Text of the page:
Standardisation oils Exxon Mobil’s ICT, says VP

For the world's biggest energy company, global consistency is the number one computing goal

For Exxon Mobil, which has a presence in 200 countries, technology and business process standardisation are the keys to success. “We have already developed a suite of systems that deploy best practices. Technology is a critical enabler to that,” says Patricia C Hewlett, vice president of global information technology at Exxon Mobil, which is the world’s largest energy company.

Exxon Mobil’s ICT efforts differ from those of its competitors in the extent to which it focuses on standardisation and achieving economies of scale, says Hewlett. That focus allows the company to do more with less and be more agile when responding to changing business needs, she says.

That strategy has clearly benefited ExxonMobil’s upstream business unit, which focuses on oil exploration, extraction and transportation, Hewlett says. A common platform, dubbed the “upstream suitcase”, integrates everything Exxon Mobil needs to move into a new market, including the ERP system and tools that monitor equipment, track personnel and manage work permits. “It’s a suite of standard computing applications we can use anywhere in the world”, Hewlett says. Last year, Exxon Mobil used the suitcase to quickly set up new operations in Russia and Angola.

That commitment to standardisation played a critical role during Exxon’s merger with Mobil, allowing the combined companies to reduce staffing by about 15,000. “Some of that couldn’t have happened if we hadn’t standardised the IT suite,” Hewlett says.

The company’s most ambitious recent project has been its tenacious pursuit of a common, global ERP platform for its chemical business. That initiative, which eventually consolidated business unit operations onto a single implementation of SAP, was able to overcome substantial technical hurdles and integration complexities through a “brute-force effort” that involved hammering away until it succeeded, says Dan Miklovic, a Gartner analyst. The result is one of the world’s largest SAP implementations. “They’re doing a good job of standardising on a large chunk of SAP. Other companies are not doing that well,” Miklovic says.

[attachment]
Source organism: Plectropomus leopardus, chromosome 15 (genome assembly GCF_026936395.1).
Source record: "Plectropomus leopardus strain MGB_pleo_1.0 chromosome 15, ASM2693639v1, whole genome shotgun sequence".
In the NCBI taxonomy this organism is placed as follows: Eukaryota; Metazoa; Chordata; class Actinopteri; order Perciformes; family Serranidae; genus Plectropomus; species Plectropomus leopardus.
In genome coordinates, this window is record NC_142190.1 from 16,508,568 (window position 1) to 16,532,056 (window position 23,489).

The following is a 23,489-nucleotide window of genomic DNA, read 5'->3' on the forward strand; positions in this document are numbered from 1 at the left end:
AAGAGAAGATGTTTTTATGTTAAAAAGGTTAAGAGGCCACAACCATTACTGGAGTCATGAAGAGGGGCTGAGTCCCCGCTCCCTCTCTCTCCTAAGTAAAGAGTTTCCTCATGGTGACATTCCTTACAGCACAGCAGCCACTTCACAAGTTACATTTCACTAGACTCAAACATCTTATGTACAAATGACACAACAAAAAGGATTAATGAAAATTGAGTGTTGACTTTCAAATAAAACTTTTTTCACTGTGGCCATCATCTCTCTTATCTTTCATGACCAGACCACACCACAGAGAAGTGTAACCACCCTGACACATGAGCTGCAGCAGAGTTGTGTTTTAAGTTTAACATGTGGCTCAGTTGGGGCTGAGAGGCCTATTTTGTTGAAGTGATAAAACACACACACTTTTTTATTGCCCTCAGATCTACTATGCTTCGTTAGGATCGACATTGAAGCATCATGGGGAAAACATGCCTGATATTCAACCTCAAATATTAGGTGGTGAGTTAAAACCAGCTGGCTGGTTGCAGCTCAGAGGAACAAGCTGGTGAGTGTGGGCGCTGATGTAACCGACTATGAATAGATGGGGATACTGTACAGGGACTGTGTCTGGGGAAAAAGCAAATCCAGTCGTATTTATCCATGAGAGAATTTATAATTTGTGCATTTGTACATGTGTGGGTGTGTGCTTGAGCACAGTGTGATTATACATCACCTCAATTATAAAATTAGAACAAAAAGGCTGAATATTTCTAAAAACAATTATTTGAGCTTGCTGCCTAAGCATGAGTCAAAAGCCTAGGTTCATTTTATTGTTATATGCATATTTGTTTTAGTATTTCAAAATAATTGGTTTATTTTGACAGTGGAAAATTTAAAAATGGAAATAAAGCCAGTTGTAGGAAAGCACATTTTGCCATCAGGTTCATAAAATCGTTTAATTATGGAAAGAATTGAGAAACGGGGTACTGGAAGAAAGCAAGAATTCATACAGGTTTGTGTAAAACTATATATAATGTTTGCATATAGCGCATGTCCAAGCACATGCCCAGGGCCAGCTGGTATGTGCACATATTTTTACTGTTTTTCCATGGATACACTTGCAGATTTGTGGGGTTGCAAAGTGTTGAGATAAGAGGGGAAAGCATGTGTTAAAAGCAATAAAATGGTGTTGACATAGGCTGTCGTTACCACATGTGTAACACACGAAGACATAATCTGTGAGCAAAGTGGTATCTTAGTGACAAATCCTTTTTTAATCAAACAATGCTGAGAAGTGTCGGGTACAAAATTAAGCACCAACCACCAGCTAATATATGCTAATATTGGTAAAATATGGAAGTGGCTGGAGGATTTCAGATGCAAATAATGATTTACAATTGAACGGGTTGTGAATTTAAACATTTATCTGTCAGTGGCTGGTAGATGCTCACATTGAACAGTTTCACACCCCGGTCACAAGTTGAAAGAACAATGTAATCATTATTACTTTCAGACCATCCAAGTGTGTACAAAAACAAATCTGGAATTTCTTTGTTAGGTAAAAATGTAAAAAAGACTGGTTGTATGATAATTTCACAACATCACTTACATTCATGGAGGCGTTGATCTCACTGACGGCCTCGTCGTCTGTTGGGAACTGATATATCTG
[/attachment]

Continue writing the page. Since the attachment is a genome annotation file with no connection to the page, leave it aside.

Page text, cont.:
“It helped improve the quality and timeliness of data, and we’ve gotten even greater benefits than forecast,” Hewlett says. But the move also represented a trade-off. “By pushing so much SAP, they are in fact giving up some best-of-breed functionality”, which has allowed some of Exxon Mobil’s competitors to adopt more cutting-edge capabilities, Miklovic says. “By using tools that are not as good as best-of-breed, at the very least they have to spend more and work harder to do as well as competitors that use better tools.” For Hewlett, however, establishing a set of common global processes is paramount, and SAP provided a means to that end.

Despite its fixation on standards, Exxon Mobil does support the use of leading-edge, best-of-breed technology when the business value is high and the technology can be narrowly deployed. “There’s the constant balance you have between sustaining these standards that give you the flexibilities and economies of scale [while] also being responsive to the needs of the different business lines,” Hewlett says. “Making the trade-offs on when it is appropriate to make an exception to the standard — and why — is a challenge.” For example, scientists use specialised research software to develop catalysts that help break down crude oil for use in creating plastics and other products. But for products that are widely deployed, Exxon Mobil sticks with the most mature, scalable technologies. “You can’t afford to be out there pulling down the productivity of 100,000 people while you mature the product,” Hewlett says.